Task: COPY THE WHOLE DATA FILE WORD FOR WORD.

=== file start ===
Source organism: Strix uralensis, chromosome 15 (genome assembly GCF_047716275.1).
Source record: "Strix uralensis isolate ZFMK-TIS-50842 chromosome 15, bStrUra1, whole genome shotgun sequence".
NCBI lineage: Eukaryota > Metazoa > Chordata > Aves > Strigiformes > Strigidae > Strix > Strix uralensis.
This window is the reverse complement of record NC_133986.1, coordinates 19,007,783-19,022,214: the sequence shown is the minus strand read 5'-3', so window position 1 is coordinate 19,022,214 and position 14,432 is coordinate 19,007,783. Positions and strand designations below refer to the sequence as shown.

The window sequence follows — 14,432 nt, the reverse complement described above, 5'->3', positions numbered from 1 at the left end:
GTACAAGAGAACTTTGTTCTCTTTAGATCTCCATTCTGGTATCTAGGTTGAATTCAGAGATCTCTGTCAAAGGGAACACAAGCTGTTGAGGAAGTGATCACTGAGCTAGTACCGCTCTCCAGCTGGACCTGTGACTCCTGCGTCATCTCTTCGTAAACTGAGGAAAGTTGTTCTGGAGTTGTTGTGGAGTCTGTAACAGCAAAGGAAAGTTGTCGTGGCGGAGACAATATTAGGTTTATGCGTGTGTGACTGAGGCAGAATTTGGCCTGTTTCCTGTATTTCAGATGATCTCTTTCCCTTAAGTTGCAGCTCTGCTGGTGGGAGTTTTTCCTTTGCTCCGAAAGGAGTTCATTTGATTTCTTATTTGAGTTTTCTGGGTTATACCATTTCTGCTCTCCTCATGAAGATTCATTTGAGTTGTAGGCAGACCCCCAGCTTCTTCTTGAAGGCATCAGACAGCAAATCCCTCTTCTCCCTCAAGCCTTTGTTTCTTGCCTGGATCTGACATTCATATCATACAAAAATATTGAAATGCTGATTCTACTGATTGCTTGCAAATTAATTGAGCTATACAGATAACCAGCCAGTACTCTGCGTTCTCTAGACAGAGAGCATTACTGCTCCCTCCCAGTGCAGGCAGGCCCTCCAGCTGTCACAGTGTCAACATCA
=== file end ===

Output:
Source organism: Strix uralensis, chromosome 15 (genome assembly GCF_047716275.1).
Source record: "Strix uralensis isolate ZFMK-TIS-50842 chromosome 15, bStrUra1, whole genome shotgun sequence".
NCBI lineage: Eukaryota > Metazoa > Chordata > Aves > Strigiformes > Strigidae > Strix > Strix uralensis.
This window is the reverse complement of record NC_133986.1, coordinates 19,007,783-19,022,214: the sequence shown is the minus strand read 5'-3', so window position 1 is coordinate 19,022,214 and position 14,432 is coordinate 19,007,783. Positions and strand designations below refer to the sequence as shown.

The window sequence follows — 14,432 nt, the reverse complement described above, 5'->3', positions numbered from 1 at the left end:
GTACAAGAGAACTTTGTTCTCTTTAGATCTCCATTCTGGTATCTAGGTTGAATTCAGAGATCTCTGTCAAAGGGAACACAAGCTGTTGAGGAAGTGATCACTGAGCTAGTACCGCTCTCCAGCTGGACCTGTGACTCCTGCGTCATCTCTTCGTAAACTGAGGAAAGTTGTTCTGGAGTTGTTGTGGAGTCTGTAACAGCAAAGGAAAGTTGTCGTGGCGGAGACAATATTAGGTTTATGCGTGTGTGACTGAGGCAGAATTTGGCCTGTTTCCTGTATTTCAGATGATCTCTTTCCCTTAAGTTGCAGCTCTGCTGGTGGGAGTTTTTCCTTTGCTCCGAAAGGAGTTCATTTGATTTCTTATTTGAGTTTTCTGGGTTATACCATTTCTGCTCTCCTCATGAAGATTCATTTGAGTTGTAGGCAGACCCCCAGCTTCTTCTTGAAGGCATCAGACAGCAAATCCCTCTTCTCCCTCAAGCCTTTGTTTCTTGCCTGGATCTGACATTCATATCATACAAAAATATTGAAATGCTGATTCTACTGATTGCTTGCAAATTAATTGAGCTATACAGATAACCAGCCAGTACTCTGCGTTCTCTAGACAGAGAGCATTACTGCTCCCTCCCAGTGCAGGCAGGCCCTCCAGCTGTCACAGTGTCAACATCA